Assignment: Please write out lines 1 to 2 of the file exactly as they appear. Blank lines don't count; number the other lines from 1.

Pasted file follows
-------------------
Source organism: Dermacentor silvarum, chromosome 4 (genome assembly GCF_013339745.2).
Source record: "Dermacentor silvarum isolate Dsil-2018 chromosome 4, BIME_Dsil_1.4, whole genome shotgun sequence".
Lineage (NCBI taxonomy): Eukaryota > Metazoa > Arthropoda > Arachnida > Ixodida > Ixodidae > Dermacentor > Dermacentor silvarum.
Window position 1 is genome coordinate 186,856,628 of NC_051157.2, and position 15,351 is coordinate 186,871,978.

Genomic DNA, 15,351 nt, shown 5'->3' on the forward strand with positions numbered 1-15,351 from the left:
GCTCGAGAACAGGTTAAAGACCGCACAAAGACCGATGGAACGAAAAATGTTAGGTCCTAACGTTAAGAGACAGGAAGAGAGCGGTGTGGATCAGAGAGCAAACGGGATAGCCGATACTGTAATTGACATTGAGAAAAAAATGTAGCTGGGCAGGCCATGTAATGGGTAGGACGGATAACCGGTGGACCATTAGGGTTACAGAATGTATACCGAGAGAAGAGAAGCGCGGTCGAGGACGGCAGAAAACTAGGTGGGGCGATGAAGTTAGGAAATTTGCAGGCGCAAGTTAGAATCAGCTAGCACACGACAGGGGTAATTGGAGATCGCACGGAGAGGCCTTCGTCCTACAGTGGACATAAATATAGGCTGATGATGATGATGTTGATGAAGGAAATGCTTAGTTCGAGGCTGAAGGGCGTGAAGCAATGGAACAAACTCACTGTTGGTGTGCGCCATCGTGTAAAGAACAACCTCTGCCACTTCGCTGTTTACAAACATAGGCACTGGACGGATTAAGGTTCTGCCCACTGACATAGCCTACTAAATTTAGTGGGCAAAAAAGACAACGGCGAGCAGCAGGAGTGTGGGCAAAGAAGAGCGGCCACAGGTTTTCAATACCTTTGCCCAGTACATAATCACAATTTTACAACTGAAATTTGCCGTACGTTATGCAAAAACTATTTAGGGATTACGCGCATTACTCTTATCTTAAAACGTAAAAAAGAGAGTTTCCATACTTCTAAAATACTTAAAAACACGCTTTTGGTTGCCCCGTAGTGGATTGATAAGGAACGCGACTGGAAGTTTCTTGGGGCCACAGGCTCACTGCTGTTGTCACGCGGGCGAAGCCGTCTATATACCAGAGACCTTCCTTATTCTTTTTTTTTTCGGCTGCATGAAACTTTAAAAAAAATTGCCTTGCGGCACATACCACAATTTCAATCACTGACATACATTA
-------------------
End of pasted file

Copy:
Source organism: Dermacentor silvarum, chromosome 4 (genome assembly GCF_013339745.2).
Source record: "Dermacentor silvarum isolate Dsil-2018 chromosome 4, BIME_Dsil_1.4, whole genome shotgun sequence".